United Nations: Demanding that the Security Council find ways to reverse the deteriorating situation in Afghanistan, India has accused the UN committee on Taliban of allowing the terror group's leader Mawlawi Haibatullah Akhundzada to escape responsibility.
Criticising the functioning of the Council's committee that was supposed to take actions against the Taliban, India's Deputy Permanent Representative Tanmaya Lal said on Wednesday, "The fact that the leader of Taliban — a proscribed entity — is not yet designated as a terrorist individual remains a mystery to us."
"Is it now the thinking that leaders of proscribed entities will not be held accountable for the deeds of the listed groups that they head," he asked during the Council debate on the Afghanistan.
"Is this how we now intend to address one of the most serious threats to international peace and security?"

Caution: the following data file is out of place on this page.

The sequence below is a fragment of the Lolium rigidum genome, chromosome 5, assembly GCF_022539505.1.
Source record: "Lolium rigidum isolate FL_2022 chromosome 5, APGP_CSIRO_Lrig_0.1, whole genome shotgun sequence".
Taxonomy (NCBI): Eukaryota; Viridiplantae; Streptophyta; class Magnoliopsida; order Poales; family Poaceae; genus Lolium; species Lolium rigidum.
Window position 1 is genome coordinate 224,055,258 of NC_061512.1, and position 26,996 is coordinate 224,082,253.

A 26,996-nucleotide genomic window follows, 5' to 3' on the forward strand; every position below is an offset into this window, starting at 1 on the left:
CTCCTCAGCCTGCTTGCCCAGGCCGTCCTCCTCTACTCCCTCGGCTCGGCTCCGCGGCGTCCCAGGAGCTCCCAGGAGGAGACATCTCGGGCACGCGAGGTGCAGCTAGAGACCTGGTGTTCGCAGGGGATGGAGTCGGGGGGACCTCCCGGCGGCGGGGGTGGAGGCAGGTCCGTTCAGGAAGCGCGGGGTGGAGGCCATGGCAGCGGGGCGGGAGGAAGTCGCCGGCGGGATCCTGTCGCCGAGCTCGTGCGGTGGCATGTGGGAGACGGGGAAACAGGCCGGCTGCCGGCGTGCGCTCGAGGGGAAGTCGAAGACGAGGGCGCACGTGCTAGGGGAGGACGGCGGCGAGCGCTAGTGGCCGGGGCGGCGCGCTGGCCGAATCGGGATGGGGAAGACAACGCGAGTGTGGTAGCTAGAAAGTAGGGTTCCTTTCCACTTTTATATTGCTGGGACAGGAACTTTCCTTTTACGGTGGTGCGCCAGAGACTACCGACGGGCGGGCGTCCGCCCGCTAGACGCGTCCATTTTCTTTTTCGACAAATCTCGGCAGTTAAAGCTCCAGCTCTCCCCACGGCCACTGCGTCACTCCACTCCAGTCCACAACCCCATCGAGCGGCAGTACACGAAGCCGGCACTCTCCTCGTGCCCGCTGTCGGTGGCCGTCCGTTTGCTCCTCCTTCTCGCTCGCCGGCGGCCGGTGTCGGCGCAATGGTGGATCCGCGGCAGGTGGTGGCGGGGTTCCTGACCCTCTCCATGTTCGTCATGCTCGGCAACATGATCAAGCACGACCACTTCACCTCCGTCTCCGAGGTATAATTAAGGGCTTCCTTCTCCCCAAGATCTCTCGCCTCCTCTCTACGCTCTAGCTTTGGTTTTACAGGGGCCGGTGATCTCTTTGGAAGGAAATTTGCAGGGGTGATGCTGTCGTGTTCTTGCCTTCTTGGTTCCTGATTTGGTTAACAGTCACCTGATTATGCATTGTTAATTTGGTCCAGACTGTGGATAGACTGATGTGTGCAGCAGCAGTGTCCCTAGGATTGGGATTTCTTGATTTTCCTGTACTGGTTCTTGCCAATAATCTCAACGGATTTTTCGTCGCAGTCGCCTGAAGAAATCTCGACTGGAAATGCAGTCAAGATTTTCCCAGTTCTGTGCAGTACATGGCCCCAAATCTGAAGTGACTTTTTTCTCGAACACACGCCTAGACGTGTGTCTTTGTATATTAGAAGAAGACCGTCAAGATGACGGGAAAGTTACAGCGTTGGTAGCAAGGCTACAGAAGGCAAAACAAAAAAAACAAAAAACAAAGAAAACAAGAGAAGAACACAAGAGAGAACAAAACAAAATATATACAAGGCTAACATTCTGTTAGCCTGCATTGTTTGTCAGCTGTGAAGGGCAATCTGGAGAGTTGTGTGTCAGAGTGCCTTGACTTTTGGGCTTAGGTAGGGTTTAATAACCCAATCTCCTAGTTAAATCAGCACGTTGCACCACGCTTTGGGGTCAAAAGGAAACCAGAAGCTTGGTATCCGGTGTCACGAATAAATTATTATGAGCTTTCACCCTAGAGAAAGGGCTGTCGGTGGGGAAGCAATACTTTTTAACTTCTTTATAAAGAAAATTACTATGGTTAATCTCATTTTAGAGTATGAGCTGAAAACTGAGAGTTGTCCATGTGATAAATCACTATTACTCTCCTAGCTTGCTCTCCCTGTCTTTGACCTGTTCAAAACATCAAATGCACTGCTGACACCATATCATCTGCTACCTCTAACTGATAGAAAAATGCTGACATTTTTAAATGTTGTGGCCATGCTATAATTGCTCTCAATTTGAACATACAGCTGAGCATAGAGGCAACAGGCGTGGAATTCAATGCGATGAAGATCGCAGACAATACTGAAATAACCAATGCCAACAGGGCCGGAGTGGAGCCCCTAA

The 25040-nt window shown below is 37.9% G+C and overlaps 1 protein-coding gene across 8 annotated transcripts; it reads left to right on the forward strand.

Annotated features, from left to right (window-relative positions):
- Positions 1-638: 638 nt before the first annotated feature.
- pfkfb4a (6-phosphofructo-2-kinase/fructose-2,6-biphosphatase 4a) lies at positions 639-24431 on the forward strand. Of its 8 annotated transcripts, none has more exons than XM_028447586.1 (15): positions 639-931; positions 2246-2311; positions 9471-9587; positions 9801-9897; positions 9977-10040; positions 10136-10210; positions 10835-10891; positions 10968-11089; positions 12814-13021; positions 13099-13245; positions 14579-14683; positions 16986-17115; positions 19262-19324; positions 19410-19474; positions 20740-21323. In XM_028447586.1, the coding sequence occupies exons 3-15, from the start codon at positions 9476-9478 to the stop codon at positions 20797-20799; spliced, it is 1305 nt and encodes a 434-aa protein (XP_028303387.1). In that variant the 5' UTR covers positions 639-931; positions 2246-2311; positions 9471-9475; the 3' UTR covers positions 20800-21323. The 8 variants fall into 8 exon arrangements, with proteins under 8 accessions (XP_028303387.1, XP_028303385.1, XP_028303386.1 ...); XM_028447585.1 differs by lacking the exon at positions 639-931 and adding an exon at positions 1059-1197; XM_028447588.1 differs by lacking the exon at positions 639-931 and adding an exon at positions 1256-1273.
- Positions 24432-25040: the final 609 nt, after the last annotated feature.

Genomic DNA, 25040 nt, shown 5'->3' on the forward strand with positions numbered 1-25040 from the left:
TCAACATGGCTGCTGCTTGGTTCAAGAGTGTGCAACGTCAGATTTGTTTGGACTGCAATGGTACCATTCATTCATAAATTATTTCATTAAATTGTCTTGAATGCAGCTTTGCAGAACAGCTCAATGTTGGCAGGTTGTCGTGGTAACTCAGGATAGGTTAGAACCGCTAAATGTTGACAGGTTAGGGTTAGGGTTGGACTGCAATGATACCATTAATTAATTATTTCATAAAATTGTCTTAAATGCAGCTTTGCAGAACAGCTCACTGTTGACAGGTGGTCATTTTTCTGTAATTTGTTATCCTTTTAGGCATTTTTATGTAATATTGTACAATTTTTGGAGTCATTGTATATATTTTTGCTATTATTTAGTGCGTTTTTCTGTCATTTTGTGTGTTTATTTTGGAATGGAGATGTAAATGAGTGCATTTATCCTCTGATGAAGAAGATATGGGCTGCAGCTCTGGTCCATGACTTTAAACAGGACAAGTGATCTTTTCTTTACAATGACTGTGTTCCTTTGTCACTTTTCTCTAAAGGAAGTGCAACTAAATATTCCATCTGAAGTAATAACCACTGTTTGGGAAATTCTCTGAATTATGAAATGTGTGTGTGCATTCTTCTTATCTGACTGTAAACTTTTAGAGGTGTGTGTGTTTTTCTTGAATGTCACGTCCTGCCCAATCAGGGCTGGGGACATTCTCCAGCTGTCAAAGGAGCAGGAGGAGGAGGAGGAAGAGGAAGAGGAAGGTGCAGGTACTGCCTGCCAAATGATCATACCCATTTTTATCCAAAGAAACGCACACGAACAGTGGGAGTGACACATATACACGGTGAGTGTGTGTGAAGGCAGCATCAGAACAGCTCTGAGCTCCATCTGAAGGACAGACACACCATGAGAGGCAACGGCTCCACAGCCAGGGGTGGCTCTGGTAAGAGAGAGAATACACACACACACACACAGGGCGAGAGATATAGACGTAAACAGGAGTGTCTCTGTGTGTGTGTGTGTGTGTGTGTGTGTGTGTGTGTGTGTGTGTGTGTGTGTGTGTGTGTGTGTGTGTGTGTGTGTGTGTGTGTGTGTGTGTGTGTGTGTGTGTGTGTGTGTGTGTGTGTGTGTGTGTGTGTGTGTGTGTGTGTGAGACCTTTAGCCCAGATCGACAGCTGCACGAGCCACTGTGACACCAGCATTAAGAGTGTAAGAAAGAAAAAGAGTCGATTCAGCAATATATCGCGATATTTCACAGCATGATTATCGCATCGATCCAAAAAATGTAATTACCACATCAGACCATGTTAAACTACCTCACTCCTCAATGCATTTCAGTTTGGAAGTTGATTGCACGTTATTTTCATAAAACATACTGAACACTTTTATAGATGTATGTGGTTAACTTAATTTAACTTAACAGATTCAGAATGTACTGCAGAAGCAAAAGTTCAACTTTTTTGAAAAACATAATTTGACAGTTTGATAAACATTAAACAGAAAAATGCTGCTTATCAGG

The effective implementation of the Security Council sanctions against terrorist organisations "is absolutely essential for it to serve as a strong deterrent to the listed entities and individuals," he said.
Akhundzada took over the leadership of the Taliban terror group after succeeding Mullah Akhtar Mohammed Mansou, who was killed by a US drone strike.
Lal also accused the UN committee that deals with sanctions against the Taliban of covering up its inaction under a veil of secrecy to avoid its members having to be held accountable.
The body is known as Committee 1988 for the number of the 2011 Council resolution on sanctions against the Taliban.
Queries about the committee's August 8 meeting were met with "deafening silence", he said.
"This appears to be one more instance of the secrecy practiced in the subterranean universe of the Security Council which has now enshrined the principles of anonymity and unanimity to ensure lack of accountability to Member States."
Without directly naming Pakistan, Lal criticised it for sheltering the terrorist organisations creating mayhem in Afghanistan.
"Groups and individuals that perpetrate violence against the people and the Government of Afghanistan must not be allowed safe havens in Afghanistan's neighbourhood," he said.
"While the Afghanistan government has made efforts to combat terrorism, others have callously looked the other way when Afghanistan is targeted by the Taliban, Haqqani Network, Islamic State, Al Qaeda, Lakshar-e-Taiba and Jaish-e-Mohammed," he added.